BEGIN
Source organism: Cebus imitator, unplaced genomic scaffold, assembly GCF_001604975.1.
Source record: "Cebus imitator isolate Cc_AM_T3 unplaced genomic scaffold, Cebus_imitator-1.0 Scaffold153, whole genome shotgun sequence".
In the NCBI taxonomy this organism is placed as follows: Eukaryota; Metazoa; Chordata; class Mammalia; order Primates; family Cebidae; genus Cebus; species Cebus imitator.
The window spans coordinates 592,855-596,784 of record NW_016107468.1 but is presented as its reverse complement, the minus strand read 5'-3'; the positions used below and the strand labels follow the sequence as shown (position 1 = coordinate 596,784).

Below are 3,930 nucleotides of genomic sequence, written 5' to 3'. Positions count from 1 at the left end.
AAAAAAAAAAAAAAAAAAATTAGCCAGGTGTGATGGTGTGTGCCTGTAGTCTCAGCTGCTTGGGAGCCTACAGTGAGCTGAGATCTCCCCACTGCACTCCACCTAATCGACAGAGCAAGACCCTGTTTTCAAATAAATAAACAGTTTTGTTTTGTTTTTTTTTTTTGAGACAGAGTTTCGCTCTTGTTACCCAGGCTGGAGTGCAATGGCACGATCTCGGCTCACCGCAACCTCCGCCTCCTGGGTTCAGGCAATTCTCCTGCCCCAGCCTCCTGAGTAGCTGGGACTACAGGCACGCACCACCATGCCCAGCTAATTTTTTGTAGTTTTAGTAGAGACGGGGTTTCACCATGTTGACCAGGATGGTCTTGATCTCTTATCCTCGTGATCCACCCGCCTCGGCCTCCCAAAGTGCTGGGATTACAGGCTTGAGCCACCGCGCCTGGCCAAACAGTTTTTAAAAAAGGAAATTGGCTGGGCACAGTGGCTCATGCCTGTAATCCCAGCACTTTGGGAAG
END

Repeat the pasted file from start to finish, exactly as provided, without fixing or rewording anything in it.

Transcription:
Source organism: Cebus imitator, unplaced genomic scaffold, assembly GCF_001604975.1.
Source record: "Cebus imitator isolate Cc_AM_T3 unplaced genomic scaffold, Cebus_imitator-1.0 Scaffold153, whole genome shotgun sequence".
In the NCBI taxonomy this organism is placed as follows: Eukaryota; Metazoa; Chordata; class Mammalia; order Primates; family Cebidae; genus Cebus; species Cebus imitator.
The window spans coordinates 592,855-596,784 of record NW_016107468.1 but is presented as its reverse complement, the minus strand read 5'-3'; the positions used below and the strand labels follow the sequence as shown (position 1 = coordinate 596,784).

Below are 3,930 nucleotides of genomic sequence, written 5' to 3'. Positions count from 1 at the left end.
AAAAAAAAAAAAAAAAAAATTAGCCAGGTGTGATGGTGTGTGCCTGTAGTCTCAGCTGCTTGGGAGCCTACAGTGAGCTGAGATCTCCCCACTGCACTCCACCTAATCGACAGAGCAAGACCCTGTTTTCAAATAAATAAACAGTTTTGTTTTGTTTTTTTTTTTTGAGACAGAGTTTCGCTCTTGTTACCCAGGCTGGAGTGCAATGGCACGATCTCGGCTCACCGCAACCTCCGCCTCCTGGGTTCAGGCAATTCTCCTGCCCCAGCCTCCTGAGTAGCTGGGACTACAGGCACGCACCACCATGCCCAGCTAATTTTTTGTAGTTTTAGTAGAGACGGGGTTTCACCATGTTGACCAGGATGGTCTTGATCTCTTATCCTCGTGATCCACCCGCCTCGGCCTCCCAAAGTGCTGGGATTACAGGCTTGAGCCACCGCGCCTGGCCAAACAGTTTTTAAAAAAGGAAATTGGCTGGGCACAGTGGCTCATGCCTGTAATCCCAGCACTTTGGGAAG